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Danica Patrick Could Use Some Indy Magic In The Coca Cola 600

31m - NASCAR
Danica Mania was born at the Indy 500; now she watches the great race on TV before getting behind the wheel for the Coca Cola 600. Maddie Meyer/Getty Images

CONCORD, N.C. -- Danica Patrick will put in her usual 1,100 miles on racing's most traditional day.

That's 600 miles behind the wheel in Sunday night's Coca-Cola 600 if all goes well and, before that, the 99th Indianapolis 500 in front of the TV in her motor coach in the Charlotte Motor Speedway infield.

This year, she'll relive the day she changed motorsports 10 years ago this weekend.

It was the day Patrick, as a 23-year-old rookie and only the fourth woman to start the 500, pulverized preconceived notions and stereotypes.

She led three times for 19 laps, including laps 172-185 and 190-193 of 200, and finished fourth. None of the three women before her -- Janet Guthrie, Lyn St. James and Sarah Fisher -- had led a lap. None had finished better than ninth.

The day had a surreal feel. Danica Mania was born.

"It didn't feel overwhelming," Patrick says of what it was like to compete in one of the world's most famous races for the first time and nearly win it. "I didn't feel super-excited."

Sitting in her motor coach before Coca-Cola 600 qualifying Thursday, she recalled May 29, 2005, with the sort of detachment she must have needed to hold it together at the time.

"I felt like the car was that fast all month, and it was kind of right where it was supposed to be," she said. "Instead of me taking it to the lead, it was like I was putting it where it was supposed to be. It was that fast. So it felt very comfortable.''

Patrick did, in fact, have a fast car. Her team, co-owned by Bobby Rahal and David Letterman, had won the race the previous year with Buddy Rice, and Patrick put the car on the inside of the second row in qualifying.

It was the highest starting spot for a woman, and Patrick became the story heading into the race. That she also was well spoken and not bashful about her attractiveness made her bigger than a racing sensation.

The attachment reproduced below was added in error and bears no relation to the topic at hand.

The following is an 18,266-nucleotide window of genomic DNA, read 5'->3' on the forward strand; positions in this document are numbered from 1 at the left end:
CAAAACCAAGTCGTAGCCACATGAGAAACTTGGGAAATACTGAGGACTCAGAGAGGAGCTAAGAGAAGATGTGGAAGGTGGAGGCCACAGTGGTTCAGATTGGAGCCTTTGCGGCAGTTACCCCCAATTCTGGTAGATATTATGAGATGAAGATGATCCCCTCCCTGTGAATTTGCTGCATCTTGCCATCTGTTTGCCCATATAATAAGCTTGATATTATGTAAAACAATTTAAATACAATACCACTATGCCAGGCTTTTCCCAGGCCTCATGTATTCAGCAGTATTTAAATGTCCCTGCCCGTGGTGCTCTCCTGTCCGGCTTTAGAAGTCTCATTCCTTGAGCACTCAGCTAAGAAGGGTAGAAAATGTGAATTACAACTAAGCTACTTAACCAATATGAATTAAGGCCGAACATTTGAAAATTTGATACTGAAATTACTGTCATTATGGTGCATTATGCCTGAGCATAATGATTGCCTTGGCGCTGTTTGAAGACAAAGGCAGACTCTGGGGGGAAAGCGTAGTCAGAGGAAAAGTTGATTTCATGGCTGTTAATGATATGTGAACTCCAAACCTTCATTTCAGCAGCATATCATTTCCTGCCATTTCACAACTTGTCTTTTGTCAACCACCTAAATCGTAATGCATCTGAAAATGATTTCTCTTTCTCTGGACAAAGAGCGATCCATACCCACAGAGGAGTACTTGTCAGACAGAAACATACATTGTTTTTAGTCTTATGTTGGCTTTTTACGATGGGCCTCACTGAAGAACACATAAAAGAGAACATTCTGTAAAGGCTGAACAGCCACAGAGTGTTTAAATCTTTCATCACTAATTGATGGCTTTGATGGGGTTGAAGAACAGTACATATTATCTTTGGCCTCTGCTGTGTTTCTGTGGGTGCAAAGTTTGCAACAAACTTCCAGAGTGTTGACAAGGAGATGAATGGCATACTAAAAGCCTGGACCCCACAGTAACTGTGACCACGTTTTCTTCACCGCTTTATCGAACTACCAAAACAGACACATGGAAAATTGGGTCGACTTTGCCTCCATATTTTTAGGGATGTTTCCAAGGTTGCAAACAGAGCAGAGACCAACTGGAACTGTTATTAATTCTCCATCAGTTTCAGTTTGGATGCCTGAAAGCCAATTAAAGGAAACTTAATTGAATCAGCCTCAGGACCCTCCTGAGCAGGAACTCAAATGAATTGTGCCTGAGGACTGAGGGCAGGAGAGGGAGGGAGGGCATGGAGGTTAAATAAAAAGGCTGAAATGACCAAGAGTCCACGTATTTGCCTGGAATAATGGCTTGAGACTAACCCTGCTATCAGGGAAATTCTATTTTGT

"Even going into that week, I remember it was really crazy with a lot of requests for interviews and things," she says now. "I finally just hit the limit and said no more interviews.

"They said, 'Good Morning America' wants you to do an interview for the race, and I said, 'No, I told you no. I have to get my head right.' But I think they ended up coming to the track and it was pretty easy to do, so we ended up doing that."

The night before the race, Patrick attended a sponsor dinner that included a long autograph session and "having to walk around to 20 or 30 different tables." She never ate dinner, and there were five more meet-and-greets set for the morning. It was just too much.

"But I woke up in the morning and I remember mom and dad saying they were all canceled," Patrick recalls. "So I was like, 'awesome,' so I just relaxed."

Everyone who has narrowly missed winning Indy has been left to wonder what might have been if a moment or two had gone differently. Patrick is no exception. She had a stall in the pits halfway through the race and a spin on a restart with 56 laps left that brought her to the pits for a new nose cone and wing.

Her team had got her the lead on lap 172 by keeping her out during a caution period, but with barely enough fuel to finish, she was ordered to set her fuel mapping switch to the leanest setting.

"I think we had eight fuel settings, and eight was for yellow (low speed during a caution period)," Patrick says now. "But when I went to seven, that's when I finally slowed down and started getting caught. I'm pretty sure any fuel mixture other than that would have been fine, because I was maintaining a gap."

Dan Wheldon passed for the lead (and win) with seven laps to go. Vitor Meira and Bryan Herta also got by.

Later, Patrick would learn there was still 2 ½ gallons of fuel in her tank when she finished. Enough to have run a richer fuel mixture. "Yeah, it would have been," she says.

Still, Patrick went from curiosity to rock star. The "New York Times'' ran the 500 race story on its front page for the first time in 24 years. "Sports Illustrated'' put Patrick on its cover. Magazines such as "People,'' "Glamour'' and "US'' came calling. And there were more interviews and appearances than could be counted.

She would post six top-10 finishes in seven Indy 500 starts and break her own record with a third in 2009.

By contrast, she has never finished better than 20th in a Sprint Cup points race at Charlotte Motor Speedway, site of NASCAR's big Memorial Day race, and she has yet to crack the top 25 in the Coca Cola 600.

"I haven't had good finishes," she says. "I've actually run pretty decent here."

Two years ago, she had a solid Coca-Cola 600 going when she got into a three-wide crash with boyfriend Ricky Stenhouse Jr. and Brad Keselowski. Keselowski took the blame for the crash. "And then last year," she says, "I qualified fourth and was second chasing down Jimmie (Johnson) and the car went off and we kind of went backwards. We were kind of coming back and we had an accident.

"Last year, in the fall race, I was taken out by (Joey) Logano in Turn 3 pretty aggressively, running 10th or 11th. So I wouldn't say that it hasn't been a bad track. But it hasn't been like a highlight race like a Martinsville for me."

Patrick has done plenty in her racing career away from Indianapolis. But Danica Mania? That can be traced to what she did at the Brickyard -- and particularly on that May afternoon 10 years ago.

"I have to say that every year, I felt like I was well-known, but each year, I look at the year before and think, nope, it's more now," she says. "The awareness for who I am or my name is much broader now than it was back then (2005).

"But something has to happen to put you on the map for sure."